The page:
Read an Excerpt
Monday, 10:56 p.m.
"So. Are we lost?" Taking her eyes off the dark road, Jillian Sorensen glanced over at her sister.
They'd left Cincinnati at eight that morning amid snow flurries, but as they'd traveled south through North Carolina the temperature had climbed into the lower seventies-balmy by Ohio standards-and they'd lowered the convertible top.
Megan studied the road map a bit too intently. "Well?" Jillian prompted.
Jillian tried to capture the strand of hair that had worked loose from her ponytail. Taking a deep breath, she spoke again. "Megan? What's the map say?"
Without looking up, Megan rotated the map beneath the flashlight beam. "Say? Were you expecting it to talk?"
"I figure the chance of it speaking is roughly the same as your being able to read it."
The beginnings of a frown formed on Megan's face. "Keep it up-" "Come on." Jillian felt her already depleted patience hit rock bottom. "After thirteen hours behind the wheel, I want out of this car for more than the few minutes it takes to eat a meal or fill up the gas tank. Getting lost in a national forest isn't on my agenda."
"Then you're not going to like hearing this." Megan gave a slight shrug. A bad sign. "We're on US 17A instead of US 17."
"Doesn't matter," Megan cut her off. "It's no biggie. There should be a shortcut coming up here pretty quickly." In an effort to read the small print, she held the map closer to her face. "It looks like County Road 45."
"Looks like?" Jillian slowed. "Show me."
Just as Megan thrust the map forward, the flashlight flickered and then died. Dropping the map and the light, Megan pointedat the road ahead instead. "There's a sign. Highway 45. Do you see it on the left?"
Jillian made the turn, but then glanced over at her sister. "You're absolutely sure about this?"
"You said that the last time you got us lost."
To keep it from being blown away, Megan shoved the folded map down between her seat and the center console. "We weren't lost."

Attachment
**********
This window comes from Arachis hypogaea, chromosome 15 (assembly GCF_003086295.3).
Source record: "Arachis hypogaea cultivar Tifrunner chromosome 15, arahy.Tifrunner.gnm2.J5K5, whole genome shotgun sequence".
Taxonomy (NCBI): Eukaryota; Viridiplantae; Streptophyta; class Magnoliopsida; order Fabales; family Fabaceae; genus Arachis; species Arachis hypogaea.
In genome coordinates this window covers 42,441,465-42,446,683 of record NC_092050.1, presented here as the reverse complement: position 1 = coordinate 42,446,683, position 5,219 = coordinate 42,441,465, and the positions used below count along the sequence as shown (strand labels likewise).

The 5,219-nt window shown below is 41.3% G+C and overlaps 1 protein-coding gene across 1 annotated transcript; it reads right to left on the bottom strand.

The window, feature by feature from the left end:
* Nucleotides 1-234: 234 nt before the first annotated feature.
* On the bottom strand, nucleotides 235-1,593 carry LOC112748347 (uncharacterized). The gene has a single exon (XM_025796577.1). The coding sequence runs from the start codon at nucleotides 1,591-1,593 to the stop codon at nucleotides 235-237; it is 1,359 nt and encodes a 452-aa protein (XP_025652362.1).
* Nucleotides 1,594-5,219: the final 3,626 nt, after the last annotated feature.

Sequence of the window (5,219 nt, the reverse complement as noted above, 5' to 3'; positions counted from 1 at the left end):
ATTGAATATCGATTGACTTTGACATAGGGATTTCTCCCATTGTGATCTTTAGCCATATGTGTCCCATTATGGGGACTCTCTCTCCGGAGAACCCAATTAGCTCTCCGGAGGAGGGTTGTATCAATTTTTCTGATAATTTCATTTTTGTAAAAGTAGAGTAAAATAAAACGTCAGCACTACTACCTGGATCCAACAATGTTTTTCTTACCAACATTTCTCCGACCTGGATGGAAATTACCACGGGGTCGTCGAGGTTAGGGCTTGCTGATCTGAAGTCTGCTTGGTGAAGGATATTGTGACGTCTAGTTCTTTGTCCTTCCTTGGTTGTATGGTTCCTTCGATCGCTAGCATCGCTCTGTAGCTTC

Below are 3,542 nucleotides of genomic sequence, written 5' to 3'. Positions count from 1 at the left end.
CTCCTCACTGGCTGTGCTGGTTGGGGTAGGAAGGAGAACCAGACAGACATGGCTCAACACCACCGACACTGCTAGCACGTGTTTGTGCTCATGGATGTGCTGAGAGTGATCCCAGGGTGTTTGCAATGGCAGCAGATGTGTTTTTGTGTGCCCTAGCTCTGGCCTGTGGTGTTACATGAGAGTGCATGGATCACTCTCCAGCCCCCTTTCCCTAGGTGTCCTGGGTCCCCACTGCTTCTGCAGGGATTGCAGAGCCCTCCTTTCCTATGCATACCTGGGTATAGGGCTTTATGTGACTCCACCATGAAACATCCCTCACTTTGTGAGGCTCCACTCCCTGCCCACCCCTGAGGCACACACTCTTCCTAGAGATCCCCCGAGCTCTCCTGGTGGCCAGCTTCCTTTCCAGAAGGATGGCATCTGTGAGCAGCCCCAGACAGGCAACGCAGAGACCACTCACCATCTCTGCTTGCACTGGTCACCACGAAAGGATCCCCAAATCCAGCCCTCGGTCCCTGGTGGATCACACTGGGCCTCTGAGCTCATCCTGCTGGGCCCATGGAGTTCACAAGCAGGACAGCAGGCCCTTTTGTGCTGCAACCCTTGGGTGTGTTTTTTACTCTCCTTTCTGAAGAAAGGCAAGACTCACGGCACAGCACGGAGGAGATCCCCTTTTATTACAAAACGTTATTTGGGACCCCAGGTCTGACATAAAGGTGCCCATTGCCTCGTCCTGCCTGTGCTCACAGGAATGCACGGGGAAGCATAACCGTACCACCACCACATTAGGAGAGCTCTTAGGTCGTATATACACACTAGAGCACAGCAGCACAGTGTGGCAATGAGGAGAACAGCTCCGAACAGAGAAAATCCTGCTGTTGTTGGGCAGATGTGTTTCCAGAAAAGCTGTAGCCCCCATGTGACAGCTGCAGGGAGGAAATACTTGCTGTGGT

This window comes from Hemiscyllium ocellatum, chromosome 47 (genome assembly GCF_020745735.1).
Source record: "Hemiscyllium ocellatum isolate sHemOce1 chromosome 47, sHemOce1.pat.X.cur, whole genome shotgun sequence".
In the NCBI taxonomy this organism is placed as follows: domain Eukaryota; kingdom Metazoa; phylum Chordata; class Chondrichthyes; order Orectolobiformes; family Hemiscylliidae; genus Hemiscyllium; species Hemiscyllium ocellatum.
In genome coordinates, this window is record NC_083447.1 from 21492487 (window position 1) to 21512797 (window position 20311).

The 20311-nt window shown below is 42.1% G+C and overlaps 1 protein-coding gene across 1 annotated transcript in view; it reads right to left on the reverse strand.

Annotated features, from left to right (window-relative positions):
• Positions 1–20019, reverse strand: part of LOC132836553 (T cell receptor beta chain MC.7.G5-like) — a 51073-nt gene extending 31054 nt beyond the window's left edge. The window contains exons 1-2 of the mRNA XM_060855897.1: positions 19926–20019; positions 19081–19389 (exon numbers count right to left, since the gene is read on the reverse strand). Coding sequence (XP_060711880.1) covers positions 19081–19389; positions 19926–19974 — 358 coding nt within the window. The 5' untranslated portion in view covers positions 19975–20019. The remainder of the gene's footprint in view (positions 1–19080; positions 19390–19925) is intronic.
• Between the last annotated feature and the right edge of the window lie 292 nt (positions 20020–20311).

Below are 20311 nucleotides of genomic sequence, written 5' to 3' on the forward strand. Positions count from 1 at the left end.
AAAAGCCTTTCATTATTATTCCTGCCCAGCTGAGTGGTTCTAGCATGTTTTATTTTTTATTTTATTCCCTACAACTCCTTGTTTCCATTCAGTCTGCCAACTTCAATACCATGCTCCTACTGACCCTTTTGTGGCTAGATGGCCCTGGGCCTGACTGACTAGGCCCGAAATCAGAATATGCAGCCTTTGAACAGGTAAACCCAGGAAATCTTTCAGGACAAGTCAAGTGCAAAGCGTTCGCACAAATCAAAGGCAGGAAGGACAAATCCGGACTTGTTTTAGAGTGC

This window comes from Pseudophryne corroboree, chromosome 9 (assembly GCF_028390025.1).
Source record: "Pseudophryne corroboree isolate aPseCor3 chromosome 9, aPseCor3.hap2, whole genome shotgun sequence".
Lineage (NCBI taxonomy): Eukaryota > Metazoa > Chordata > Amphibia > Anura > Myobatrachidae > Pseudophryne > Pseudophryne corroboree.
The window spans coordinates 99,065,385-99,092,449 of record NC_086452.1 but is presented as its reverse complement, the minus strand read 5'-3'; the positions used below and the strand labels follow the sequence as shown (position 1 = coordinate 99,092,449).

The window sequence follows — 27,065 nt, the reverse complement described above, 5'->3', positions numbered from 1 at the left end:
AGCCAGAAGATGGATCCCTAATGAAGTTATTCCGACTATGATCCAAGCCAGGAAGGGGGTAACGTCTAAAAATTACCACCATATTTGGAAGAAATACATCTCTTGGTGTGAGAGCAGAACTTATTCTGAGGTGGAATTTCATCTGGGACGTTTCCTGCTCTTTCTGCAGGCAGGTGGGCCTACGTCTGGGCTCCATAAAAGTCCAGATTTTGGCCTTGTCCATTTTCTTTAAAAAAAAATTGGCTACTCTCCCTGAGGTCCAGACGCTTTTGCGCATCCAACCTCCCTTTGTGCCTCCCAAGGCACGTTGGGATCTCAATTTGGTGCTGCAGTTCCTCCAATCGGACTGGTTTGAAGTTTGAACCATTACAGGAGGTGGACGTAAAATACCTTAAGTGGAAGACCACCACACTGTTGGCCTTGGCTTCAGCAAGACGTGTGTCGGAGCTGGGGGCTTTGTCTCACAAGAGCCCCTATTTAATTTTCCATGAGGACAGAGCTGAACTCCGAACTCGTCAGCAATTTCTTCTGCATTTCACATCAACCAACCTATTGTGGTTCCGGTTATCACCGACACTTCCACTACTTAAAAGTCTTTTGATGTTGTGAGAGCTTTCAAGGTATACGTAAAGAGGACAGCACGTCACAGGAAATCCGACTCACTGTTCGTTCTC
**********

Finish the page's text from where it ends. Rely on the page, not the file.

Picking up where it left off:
"That's not what you told that military cop when we ended up in a restricted area."
"That was different." Megan grinned. "He was really cute. And big, tough military types like defenseless women. I got a date out of it, didn't I?"
Jillian wordlessly adjusted her hands on the steering wheel as she tried to think of a good comeback. The guy really had been cute, though. And nice.
"Stop worrying." Megan fumbled with the earbuds for her iPod. "This road takes us back to US 17." She rested her head against the seat and closed her eyes.
"We'll be in Charleston by midnight. You'll get plenty of sleep before the big job interview."
For the briefest of moments, as Jillian glanced over at her adoptive sister, she didn't see the graceful twenty-one-year-old woman sitting beside her now. Instead she saw the eleven-year-old child Megan had been the year Jillian had gotten her driver's license. She recalled how Megan's blond pigtails had bounced in a summer breeze, the way her smile had spread wide, the way her eyes had looked at Jillian with trust and certainty.
Megan had been the first person to trust Jillian, to really trust her. And after nearly seven years in foster care, Jillian had been desperate for approval-even from a child.
The Sorensens, her adopted family, had given Jillian something she'd never expected to have. A sense of safety. Of love. Of being part of something bigger than herself. For the first time in her life, she had felt lucky.
"You're doing it again." Opening one eye, Megan looked at Jillian.
"I'm doing what again?"
"Watching me. As if you think I'm going to fall apart again."
Five weeks ago, less than forty-eight hours after their father's funeral, Megan had come home drunk for what she'd sworn was the first time in her life. Three nights later Jillian had found her passed out on the bathroom floor.
With both parents now dead and no other family, it had been up to Jillian to confront her sister about the drinking.
She'd said some really harsh things that had left their relationship somewhat strained.
"I was not watching you."
Megan turned in her seat. "Yes. You were. And I'm fairly certain that's why you're interviewing with Burroughs, Alderson & Bailey. Because you think I need looking after."
"That's not true. It's a great opportunity."
"Maybe for someone who is interested in practicing corporate law." Megan gave her a sharp look.
Jillian met her gaze briefly. "And your point is?" "For the past year, all you've talked about is going into a family law practice. Helping women and children." Megan straightened in her seat again. "You've been playing big sister for a lot of years, Jilly. Maybe it's time to give it a rest."
"That's not what I'm doing."
"Sure it is. The only reason you're even considering this job is because it's in Charleston. Where I'll be going to medical school."
"Yeah," Jillian agreed dryly. "That's my only incentive for taking a position with a really prestigious firm at a starting salary nearly double what the others are offering." She held a hand up in the air. "And it also has nothing to do with how much I hate Ohio winters."
"I just don't want you taking it because you're worried about me, okay? I know that I've been making some dumb decisions recently, but all that's behind me. I'm perfectly capable of being on my own. I wish you'd believe me."
The plaintive note in Megan's voice deflated Jillian's frustration. "I do believe you. Maybe I'm the one who's not ready to be alone. There, I admitted it. Happy?"